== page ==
The world’s smallest porpoise, the vaquita, is endemic to Mexico, and, sadly, looks like it could go extinct by 2022. Enter an unlikely source of rescue: US Navy-trained dolphins.
The military mammals and their handlers are to be deployed to Mexican waters to help locate, round up, and protect the critically endangered vaquitas, with the plan of moving them to a temporary holding pen in the Gulf of California.
Speaking to the Associated Press, Jim Fallin of the US Navy Space and Naval Warfare Systems Center Pacific confirmed the involvement of the Navy Marine Mammal Program (NMMP), which is expected to be carried out this spring.
The NMMP has previously trained dolphins to use their sonar, or echolocation, to locate sea mines, and now they are hoping that sonar can also be used to help locate the elusive vaquita, with the dolphins notifying their handlers when they have been found.
"Their specific task is to locate," Fallin said. "They would signal that by surfacing and returning to the boat from which they were launched."
Lorenzo Rojas-Bracho, the chairman of the International Committee for the Recovery of the Vaquita, explained that the project has “two primary goals: determining the feasibility of locating and catching vaquitas, as a phase one. And as a second phase, to determine the feasibility of temporarily housing vaquitas in the Gulf of California.”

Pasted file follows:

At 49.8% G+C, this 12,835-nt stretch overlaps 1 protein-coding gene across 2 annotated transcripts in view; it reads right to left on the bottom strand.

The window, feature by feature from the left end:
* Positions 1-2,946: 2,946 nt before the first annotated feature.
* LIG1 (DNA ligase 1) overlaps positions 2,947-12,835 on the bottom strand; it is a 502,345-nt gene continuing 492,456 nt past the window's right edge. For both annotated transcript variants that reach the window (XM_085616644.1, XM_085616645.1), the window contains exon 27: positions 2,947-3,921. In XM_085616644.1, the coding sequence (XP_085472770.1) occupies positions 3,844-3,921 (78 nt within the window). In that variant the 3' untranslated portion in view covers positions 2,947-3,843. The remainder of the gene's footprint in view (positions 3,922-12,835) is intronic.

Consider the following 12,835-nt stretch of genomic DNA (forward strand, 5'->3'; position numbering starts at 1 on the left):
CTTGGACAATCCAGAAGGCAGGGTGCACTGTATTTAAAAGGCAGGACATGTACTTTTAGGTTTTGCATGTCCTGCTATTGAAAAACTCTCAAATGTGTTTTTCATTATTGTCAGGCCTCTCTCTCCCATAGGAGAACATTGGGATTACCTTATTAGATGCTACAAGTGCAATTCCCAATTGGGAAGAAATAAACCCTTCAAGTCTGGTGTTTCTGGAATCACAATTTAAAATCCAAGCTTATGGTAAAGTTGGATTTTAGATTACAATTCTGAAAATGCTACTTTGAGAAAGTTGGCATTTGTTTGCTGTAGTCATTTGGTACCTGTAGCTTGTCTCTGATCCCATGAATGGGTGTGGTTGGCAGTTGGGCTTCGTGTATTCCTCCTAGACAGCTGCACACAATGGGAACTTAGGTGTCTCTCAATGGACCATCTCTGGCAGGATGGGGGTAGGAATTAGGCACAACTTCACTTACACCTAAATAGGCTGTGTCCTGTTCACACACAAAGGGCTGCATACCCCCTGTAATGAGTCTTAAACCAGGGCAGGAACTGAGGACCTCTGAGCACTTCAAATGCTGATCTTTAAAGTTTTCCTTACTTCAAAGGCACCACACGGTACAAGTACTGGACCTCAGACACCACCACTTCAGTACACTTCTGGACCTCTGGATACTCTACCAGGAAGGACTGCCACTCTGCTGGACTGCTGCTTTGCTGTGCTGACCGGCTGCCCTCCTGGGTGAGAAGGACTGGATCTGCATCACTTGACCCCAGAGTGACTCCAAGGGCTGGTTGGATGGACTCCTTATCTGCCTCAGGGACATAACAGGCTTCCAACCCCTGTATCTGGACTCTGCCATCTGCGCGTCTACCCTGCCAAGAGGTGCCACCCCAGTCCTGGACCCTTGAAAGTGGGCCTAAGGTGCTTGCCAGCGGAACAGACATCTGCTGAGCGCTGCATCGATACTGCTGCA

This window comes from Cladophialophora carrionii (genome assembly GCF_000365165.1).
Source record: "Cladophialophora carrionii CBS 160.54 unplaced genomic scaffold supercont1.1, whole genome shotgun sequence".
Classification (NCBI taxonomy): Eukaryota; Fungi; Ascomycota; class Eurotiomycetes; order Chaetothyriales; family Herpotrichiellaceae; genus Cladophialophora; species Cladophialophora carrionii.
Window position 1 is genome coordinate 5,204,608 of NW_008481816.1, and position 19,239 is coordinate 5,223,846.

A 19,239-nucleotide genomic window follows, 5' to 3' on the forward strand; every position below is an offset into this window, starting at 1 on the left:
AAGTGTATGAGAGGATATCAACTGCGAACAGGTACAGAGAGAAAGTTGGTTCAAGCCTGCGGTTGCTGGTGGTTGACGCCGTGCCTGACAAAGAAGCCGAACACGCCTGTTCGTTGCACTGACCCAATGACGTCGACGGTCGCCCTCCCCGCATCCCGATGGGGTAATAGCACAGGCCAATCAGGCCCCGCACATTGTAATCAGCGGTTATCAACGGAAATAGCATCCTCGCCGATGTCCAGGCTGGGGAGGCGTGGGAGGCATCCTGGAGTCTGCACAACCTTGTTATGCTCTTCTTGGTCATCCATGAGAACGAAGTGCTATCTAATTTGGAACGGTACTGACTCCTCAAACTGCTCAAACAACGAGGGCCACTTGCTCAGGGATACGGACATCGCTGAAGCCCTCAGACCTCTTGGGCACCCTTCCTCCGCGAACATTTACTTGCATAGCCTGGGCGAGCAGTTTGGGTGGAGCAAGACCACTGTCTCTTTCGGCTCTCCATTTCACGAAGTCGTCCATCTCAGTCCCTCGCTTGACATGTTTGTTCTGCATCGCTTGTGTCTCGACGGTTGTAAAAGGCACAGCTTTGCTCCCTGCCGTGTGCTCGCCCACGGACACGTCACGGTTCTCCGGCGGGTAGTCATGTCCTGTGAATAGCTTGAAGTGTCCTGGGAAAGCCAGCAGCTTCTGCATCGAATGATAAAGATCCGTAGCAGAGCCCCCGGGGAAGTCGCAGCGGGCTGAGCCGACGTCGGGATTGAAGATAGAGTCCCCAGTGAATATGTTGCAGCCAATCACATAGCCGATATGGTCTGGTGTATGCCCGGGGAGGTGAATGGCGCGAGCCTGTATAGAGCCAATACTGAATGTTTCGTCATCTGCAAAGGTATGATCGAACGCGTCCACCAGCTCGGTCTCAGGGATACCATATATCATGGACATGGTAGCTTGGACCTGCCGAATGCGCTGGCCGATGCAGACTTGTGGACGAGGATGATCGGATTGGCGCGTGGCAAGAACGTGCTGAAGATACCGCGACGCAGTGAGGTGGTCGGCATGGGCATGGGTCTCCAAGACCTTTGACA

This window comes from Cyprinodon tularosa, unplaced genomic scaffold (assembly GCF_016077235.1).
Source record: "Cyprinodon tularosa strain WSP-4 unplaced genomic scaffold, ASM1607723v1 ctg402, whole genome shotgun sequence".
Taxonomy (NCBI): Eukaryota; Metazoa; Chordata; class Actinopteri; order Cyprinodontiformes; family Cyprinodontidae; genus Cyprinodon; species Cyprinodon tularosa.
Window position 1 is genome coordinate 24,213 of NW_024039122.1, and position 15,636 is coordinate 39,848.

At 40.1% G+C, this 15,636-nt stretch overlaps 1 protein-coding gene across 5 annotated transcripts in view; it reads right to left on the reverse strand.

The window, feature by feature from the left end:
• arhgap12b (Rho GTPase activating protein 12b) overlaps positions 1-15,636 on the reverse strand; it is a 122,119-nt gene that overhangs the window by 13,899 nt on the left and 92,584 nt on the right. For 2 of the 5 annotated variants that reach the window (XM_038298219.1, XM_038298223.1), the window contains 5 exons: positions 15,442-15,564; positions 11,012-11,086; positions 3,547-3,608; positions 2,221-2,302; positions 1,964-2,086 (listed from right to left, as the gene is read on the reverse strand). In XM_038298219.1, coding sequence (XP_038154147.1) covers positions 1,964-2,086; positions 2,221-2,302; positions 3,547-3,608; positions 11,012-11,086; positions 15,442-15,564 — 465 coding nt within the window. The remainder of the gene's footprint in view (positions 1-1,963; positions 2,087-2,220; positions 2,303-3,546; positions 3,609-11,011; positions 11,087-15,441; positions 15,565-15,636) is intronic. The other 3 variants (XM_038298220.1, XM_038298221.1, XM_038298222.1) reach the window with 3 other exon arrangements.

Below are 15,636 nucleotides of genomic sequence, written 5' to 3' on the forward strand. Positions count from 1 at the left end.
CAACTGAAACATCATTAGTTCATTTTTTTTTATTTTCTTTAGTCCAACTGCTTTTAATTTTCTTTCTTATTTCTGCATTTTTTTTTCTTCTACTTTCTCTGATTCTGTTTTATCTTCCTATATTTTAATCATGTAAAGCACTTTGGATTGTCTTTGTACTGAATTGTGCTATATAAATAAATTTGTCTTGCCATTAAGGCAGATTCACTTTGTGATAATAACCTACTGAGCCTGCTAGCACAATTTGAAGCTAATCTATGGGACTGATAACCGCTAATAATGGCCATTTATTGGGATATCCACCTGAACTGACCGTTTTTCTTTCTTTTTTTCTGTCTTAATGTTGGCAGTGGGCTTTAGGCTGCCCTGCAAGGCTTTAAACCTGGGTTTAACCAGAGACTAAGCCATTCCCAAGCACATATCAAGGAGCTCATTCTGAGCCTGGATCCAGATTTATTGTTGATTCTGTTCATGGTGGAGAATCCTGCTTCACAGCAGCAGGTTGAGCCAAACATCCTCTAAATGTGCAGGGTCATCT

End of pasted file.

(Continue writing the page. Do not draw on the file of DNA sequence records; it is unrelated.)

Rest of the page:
Vaquitas (Phocoena sinus) only live in the northern part of the Gulf of California and currently hold the title of world’s most endangered cetacean. It's thought that there are only a few dozen left, down from around 60 last year. With a decrease in population of around 40 percent a year, the porpoises will likely “decline to extinction by 2022,” according to Rojas-Bracho.
This is what the vaquitas are up against. Totoaba bladders are considered a delicacy in China. ANTHONY WALLACE/AFP/Getty Images
The rare porpoises are the unfortunate victims of illegal fishing for totoaba, the bladder of which is considered a delicacy in China. Mexico has banned gill nets, which the vaquitas get caught in, but has struggled to enforce the ban as the demand for totoaba is so high.
Vaquitas have never been held successfully in captivity, so experts are hoping that by creating “floating pens” in a safe bay of the Gulf of California, the porpoises will be protected and hopefully able to breed while still being in their native waters.
The catch, capture, and enclose approach is risky though, and not everybody agrees it is the best approach. If any of the females die during the operation, future breeding will be in peril. However, experts involved in the operation are keen to stress that this is to be a temporary sanctuary while the real priority is to enforce the gill net ban, making the vaquitas’ environment safe again.